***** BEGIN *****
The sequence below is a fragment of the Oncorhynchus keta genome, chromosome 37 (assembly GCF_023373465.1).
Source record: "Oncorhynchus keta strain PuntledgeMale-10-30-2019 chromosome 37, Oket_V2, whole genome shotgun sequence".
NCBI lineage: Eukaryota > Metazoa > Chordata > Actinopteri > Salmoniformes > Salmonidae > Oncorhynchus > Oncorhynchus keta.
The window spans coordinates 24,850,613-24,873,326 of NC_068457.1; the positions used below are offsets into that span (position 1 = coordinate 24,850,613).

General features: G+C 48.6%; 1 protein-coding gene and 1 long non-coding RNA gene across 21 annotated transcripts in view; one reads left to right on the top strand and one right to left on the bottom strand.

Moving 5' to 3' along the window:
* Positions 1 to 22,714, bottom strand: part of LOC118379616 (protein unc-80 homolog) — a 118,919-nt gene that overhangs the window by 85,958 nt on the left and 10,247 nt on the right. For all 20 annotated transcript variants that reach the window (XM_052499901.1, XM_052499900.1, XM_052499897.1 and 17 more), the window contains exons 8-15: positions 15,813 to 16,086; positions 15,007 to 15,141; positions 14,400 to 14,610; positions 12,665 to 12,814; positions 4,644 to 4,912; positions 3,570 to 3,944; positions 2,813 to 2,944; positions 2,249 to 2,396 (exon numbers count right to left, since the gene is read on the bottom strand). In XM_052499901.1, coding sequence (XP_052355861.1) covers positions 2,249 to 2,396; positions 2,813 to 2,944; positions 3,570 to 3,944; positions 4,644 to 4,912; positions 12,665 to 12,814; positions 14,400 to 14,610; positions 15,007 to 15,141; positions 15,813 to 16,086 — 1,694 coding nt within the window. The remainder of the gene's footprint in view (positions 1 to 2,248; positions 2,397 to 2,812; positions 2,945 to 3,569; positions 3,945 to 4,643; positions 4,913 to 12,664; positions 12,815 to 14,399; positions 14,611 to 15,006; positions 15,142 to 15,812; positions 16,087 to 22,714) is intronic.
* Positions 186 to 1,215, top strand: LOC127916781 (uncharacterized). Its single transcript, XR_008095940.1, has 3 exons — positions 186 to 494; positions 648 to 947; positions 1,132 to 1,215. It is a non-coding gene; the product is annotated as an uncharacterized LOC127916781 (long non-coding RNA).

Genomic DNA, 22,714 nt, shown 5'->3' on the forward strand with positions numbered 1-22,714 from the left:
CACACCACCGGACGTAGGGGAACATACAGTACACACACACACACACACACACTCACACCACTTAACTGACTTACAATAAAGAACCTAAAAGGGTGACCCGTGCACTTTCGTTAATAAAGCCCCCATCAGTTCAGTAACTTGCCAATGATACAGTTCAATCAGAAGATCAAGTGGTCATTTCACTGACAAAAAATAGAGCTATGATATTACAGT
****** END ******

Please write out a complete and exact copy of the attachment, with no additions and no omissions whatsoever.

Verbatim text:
The sequence below is a fragment of the Oncorhynchus keta genome, chromosome 37 (assembly GCF_023373465.1).
Source record: "Oncorhynchus keta strain PuntledgeMale-10-30-2019 chromosome 37, Oket_V2, whole genome shotgun sequence".
NCBI lineage: Eukaryota > Metazoa > Chordata > Actinopteri > Salmoniformes > Salmonidae > Oncorhynchus > Oncorhynchus keta.
The window spans coordinates 24,850,613-24,873,326 of NC_068457.1; the positions used below are offsets into that span (position 1 = coordinate 24,850,613).

General features: G+C 48.6%; 1 protein-coding gene and 1 long non-coding RNA gene across 21 annotated transcripts in view; one reads left to right on the top strand and one right to left on the bottom strand.

Moving 5' to 3' along the window:
* Positions 1 to 22,714, bottom strand: part of LOC118379616 (protein unc-80 homolog) — a 118,919-nt gene that overhangs the window by 85,958 nt on the left and 10,247 nt on the right. For all 20 annotated transcript variants that reach the window (XM_052499901.1, XM_052499900.1, XM_052499897.1 and 17 more), the window contains exons 8-15: positions 15,813 to 16,086; positions 15,007 to 15,141; positions 14,400 to 14,610; positions 12,665 to 12,814; positions 4,644 to 4,912; positions 3,570 to 3,944; positions 2,813 to 2,944; positions 2,249 to 2,396 (exon numbers count right to left, since the gene is read on the bottom strand). In XM_052499901.1, coding sequence (XP_052355861.1) covers positions 2,249 to 2,396; positions 2,813 to 2,944; positions 3,570 to 3,944; positions 4,644 to 4,912; positions 12,665 to 12,814; positions 14,400 to 14,610; positions 15,007 to 15,141; positions 15,813 to 16,086 — 1,694 coding nt within the window. The remainder of the gene's footprint in view (positions 1 to 2,248; positions 2,397 to 2,812; positions 2,945 to 3,569; positions 3,945 to 4,643; positions 4,913 to 12,664; positions 12,815 to 14,399; positions 14,611 to 15,006; positions 15,142 to 15,812; positions 16,087 to 22,714) is intronic.
* Positions 186 to 1,215, top strand: LOC127916781 (uncharacterized). Its single transcript, XR_008095940.1, has 3 exons — positions 186 to 494; positions 648 to 947; positions 1,132 to 1,215. It is a non-coding gene; the product is annotated as an uncharacterized LOC127916781 (long non-coding RNA).

Genomic DNA, 22,714 nt, shown 5'->3' on the forward strand with positions numbered 1-22,714 from the left:
CACACCACCGGACGTAGGGGAACATACAGTACACACACACACACACACACACTCACACCACTTAACTGACTTACAATAAAGAACCTAAAAGGGTGACCCGTGCACTTTCGTTAATAAAGCCCCCATCAGTTCAGTAACTTGCCAATGATACAGTTCAATCAGAAGATCAAGTGGTCATTTCACTGACAAAAAATAGAGCTATGATATTACAGT